With hundreds of infections having been confirmed in South Korea in just a few days, Prime Minister Chung Sye-kyun called the situation “grave.”
“We will deal sternly with any acts that interfere with the government’s quarantine efforts and add to anxiety among the people,” Mr. Chung said in a nationally televised statement on Saturday. He urged citizens not to hoard facial masks or other hygiene products.
More than half of the country’s 556 cases are among members of a secretive religious sect, the Shincheonji Church of Jesus, and their relatives or contacts. Between Daegu, the country’s fourth largest city, and a nearby province where the sect’s members often do volunteer work, 465 people have tested positive.
More than 1,250 members of the sect have reported potential symptoms, and officials are still trying to locate hundreds of members so they can be screened.
The neighborhood around the sect’s church in Daegu has turned into a ghost town. Banks, coffee shops, restaurants and convenience stores have all shut down.
Across the city of 2.4 million, department stores, shopping alleys and outdoor marketplaces are drained of shoppers.
The only places more crowded than usual are government-run health centers, where citizens lined up to find out whether they were infected.
In Busan, South Korea’s second largest city, public libraries, a horse racetrack and facilities for senior citizens closed when the city reported its first coronavirus case on Friday.
Many churches have shuttered, instead offering prayer services online. Others stayed open, but skipped hymns or “Amens” to limit congregants’ exposure.
The national news agency Yonhap reported people emptying shelves of rice, instant noodle, eggs and other essential food items in some supermarkets in Chuncheon and Ulsan, as both cities reported their first cases on Saturday.
In total, 28 countries outside of China have reported more than 1,500 coronavirus cases.
Italy in a lockdown
Italy and Iran began introducing the sort of containment measures previously seen only in China, which has put tens of millions of people under quarantine lockdown in the epicentre province of Hubei.
More than 50,000 people in about a dozen northern Italian towns near the business hub of Milan were urged by authorities to stay home, shuttering shops and schools.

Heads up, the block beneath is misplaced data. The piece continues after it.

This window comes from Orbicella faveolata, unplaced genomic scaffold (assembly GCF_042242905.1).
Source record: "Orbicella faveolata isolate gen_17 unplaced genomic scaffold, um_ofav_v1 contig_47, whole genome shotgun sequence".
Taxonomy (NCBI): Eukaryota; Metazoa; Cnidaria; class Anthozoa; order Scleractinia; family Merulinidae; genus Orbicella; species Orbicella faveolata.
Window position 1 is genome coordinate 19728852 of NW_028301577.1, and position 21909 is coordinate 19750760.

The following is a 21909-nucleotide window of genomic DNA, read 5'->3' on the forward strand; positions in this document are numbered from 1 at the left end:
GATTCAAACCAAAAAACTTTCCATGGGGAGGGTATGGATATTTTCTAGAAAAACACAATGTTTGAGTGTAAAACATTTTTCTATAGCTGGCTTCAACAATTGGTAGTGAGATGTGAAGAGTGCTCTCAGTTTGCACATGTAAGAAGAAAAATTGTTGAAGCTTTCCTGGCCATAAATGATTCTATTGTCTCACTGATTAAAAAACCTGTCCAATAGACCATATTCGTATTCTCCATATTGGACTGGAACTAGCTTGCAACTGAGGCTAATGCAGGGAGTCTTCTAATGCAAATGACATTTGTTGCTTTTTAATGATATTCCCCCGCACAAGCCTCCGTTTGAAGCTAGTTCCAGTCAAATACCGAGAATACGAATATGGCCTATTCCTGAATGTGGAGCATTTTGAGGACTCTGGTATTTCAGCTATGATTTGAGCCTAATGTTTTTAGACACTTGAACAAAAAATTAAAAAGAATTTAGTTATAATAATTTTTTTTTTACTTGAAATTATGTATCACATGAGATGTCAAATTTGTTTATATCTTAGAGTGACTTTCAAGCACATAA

Among dozens of cases, Italy on Friday became the first European country to report one of its nationals had died from the virus — a 78-year-old retired bricklayer in the region of Veneto.
That was followed Saturday by the death of a 77-year-old woman in Lombardy.
Italian Prime Minister Giuseppe Conte said the government was weighing “extraordinary measures” to halt further infections.
Officials said all patients in Lombardy were linked to a 38-year-old man in intensive care in the town of Codogno, whom Italian media say dined in January with a friend who had returned from China.
The friend has since tested negative, however, illustrating mounting frustration among authorities worldwide over exactly how the virus spreads and the duration of its incubation period.
North Korea takes extreme measures
North Korea orders cargo arriving in the country to be isolated for 10 days and fully disinfected to prevent coronavirus. This follows an order to quarantine foreigners for 30 days
News from Iran
Iran ordered the closure of schools, universities and cultural centres across 14 provinces from Sunday following five deaths in the Islamic Republic — the most outside East Asia and the first in the Middle East.
Iran’s outbreak surfaced on Wednesday and has quickly worsened with 28 cases confirmed.
“The concern is… that we have seen … a very rapid increase (in Iran) in a matter of a few days,” said Sylvie Briand, director of the WHO’s global infectious hazard preparedness department.
Iran’s government also ordered all “art and cinema events” nationwide cancelled until the end of the coming week.
Iran is preparing for a parliamentary election on Friday, raising fears that balloting could spread the virus further.
Iraq on Thursday clamped down on travel to and from Iran, and flag carrier Kuwait Airways has suspended flights to the country.
Although Egypt is the only African country with a confirmed case of COVID-19, the WHO warned that the continent’s health systems were ill-equipped to cope with a potential major outbreak and urged more cooperation among the African Union.
WHO chief Tedros Adhanom Ghebreyesus said necessary treatment tools such as respiratory support machines are “in short supply in many African countries and that’s a cause for concern”.